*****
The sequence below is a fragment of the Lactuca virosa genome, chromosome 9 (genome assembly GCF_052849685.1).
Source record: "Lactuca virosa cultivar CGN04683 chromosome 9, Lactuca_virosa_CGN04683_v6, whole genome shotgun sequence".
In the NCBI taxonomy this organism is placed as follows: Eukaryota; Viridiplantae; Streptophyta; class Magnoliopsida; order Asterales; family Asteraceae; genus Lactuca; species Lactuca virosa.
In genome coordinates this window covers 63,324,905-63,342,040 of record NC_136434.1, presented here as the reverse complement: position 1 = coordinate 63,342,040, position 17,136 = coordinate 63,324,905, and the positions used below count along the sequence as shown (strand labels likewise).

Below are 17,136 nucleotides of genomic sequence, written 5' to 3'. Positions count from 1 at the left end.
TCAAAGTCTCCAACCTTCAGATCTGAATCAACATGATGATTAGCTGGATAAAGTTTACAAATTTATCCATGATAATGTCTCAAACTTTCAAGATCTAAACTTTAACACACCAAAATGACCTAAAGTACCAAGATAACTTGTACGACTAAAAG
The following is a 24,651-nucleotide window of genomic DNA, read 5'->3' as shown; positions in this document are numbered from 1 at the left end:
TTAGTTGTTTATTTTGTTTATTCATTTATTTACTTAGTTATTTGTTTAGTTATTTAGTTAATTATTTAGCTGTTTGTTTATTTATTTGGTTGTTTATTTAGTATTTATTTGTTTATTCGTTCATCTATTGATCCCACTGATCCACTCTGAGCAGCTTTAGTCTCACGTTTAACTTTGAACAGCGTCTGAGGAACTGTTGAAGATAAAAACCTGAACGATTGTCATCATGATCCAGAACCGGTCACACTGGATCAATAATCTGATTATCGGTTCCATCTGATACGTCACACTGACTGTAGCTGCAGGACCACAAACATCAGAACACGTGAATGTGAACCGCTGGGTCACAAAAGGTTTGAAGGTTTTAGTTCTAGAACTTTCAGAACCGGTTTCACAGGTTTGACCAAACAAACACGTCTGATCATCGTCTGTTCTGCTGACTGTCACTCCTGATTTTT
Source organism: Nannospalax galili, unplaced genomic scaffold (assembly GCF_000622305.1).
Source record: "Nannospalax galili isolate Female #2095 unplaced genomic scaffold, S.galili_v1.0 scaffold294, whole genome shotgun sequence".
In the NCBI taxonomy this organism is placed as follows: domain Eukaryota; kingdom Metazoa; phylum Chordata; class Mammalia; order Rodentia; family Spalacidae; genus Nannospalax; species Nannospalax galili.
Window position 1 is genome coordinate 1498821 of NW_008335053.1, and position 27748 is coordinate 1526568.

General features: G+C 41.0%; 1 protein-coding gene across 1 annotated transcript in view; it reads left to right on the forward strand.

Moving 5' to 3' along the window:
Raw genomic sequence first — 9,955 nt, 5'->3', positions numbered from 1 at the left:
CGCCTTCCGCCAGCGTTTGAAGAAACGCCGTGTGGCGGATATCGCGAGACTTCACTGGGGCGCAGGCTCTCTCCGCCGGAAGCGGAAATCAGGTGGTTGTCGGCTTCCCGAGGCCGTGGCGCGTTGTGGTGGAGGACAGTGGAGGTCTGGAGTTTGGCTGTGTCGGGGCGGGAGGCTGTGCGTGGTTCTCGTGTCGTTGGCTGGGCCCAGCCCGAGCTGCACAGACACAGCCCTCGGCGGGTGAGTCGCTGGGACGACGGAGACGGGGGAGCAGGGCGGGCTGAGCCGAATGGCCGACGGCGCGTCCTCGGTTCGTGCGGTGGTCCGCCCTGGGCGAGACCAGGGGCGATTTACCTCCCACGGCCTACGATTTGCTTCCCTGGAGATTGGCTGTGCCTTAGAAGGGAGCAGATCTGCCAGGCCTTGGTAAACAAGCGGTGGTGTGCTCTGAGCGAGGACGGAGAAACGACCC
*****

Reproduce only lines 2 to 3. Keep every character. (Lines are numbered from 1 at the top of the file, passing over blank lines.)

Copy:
Source record: "Lactuca virosa cultivar CGN04683 chromosome 9, Lactuca_virosa_CGN04683_v6, whole genome shotgun sequence".
In the NCBI taxonomy this organism is placed as follows: Eukaryota; Viridiplantae; Streptophyta; class Magnoliopsida; order Asterales; family Asteraceae; genus Lactuca; species Lactuca virosa.